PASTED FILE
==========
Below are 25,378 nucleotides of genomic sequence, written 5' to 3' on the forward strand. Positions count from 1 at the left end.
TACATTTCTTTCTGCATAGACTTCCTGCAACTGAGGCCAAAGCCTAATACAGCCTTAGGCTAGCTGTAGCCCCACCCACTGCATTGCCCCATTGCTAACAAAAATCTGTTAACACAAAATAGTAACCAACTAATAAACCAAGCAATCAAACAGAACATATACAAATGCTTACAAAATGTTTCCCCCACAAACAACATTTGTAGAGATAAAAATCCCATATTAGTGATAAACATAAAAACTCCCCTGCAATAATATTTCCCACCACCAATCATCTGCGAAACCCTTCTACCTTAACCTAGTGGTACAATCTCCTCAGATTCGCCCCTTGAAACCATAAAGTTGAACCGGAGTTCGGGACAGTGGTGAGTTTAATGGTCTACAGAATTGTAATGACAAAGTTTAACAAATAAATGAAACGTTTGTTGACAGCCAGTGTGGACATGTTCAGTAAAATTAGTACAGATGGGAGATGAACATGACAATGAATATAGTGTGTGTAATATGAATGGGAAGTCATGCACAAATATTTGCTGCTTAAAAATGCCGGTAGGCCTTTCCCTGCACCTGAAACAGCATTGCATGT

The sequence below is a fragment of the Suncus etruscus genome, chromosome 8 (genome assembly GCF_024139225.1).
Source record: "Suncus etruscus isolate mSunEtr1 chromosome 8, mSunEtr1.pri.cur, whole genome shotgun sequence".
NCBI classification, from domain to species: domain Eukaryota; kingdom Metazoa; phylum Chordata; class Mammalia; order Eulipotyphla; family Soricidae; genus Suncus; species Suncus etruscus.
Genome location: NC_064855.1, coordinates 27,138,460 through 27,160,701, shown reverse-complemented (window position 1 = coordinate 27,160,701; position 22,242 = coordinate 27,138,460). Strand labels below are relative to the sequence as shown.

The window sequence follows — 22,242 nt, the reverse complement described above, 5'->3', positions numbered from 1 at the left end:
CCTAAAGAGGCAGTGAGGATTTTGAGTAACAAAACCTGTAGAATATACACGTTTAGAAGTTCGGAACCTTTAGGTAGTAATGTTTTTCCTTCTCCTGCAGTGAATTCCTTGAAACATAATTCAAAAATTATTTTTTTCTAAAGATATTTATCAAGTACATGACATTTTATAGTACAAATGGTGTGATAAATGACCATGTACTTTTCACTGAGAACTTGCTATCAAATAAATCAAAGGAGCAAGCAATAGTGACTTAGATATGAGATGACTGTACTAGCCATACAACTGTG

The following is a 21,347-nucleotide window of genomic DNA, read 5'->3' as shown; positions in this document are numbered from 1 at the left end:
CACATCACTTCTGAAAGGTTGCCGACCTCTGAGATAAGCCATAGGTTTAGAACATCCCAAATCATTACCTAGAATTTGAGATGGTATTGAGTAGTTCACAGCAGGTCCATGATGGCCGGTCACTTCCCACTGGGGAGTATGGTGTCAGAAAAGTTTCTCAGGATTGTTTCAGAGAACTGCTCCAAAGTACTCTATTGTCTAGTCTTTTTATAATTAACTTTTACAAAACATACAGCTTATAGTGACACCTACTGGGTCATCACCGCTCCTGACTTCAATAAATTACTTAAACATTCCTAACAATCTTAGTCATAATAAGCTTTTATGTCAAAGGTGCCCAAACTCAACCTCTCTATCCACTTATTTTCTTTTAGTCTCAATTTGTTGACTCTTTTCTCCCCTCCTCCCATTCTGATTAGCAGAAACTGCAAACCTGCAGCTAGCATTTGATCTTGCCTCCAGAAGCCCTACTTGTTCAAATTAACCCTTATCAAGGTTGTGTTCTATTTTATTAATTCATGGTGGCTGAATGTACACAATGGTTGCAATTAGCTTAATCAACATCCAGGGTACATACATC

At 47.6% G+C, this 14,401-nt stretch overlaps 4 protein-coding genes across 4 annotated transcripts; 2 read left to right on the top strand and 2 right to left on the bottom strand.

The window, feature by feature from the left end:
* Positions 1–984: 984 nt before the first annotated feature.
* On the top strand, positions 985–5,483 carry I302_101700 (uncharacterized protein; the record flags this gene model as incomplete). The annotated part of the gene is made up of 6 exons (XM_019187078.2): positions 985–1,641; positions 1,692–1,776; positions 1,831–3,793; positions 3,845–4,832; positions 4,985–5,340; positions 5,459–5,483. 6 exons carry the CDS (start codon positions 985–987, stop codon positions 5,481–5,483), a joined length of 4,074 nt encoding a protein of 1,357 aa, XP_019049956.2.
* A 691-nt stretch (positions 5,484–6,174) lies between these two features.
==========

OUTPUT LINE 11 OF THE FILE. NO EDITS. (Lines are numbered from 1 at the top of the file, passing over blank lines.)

At 47.6% G+C, this 14,401-nt stretch overlaps 4 protein-coding genes across 4 annotated transcripts; 2 read left to right on the top strand and 2 right to left on the bottom strand.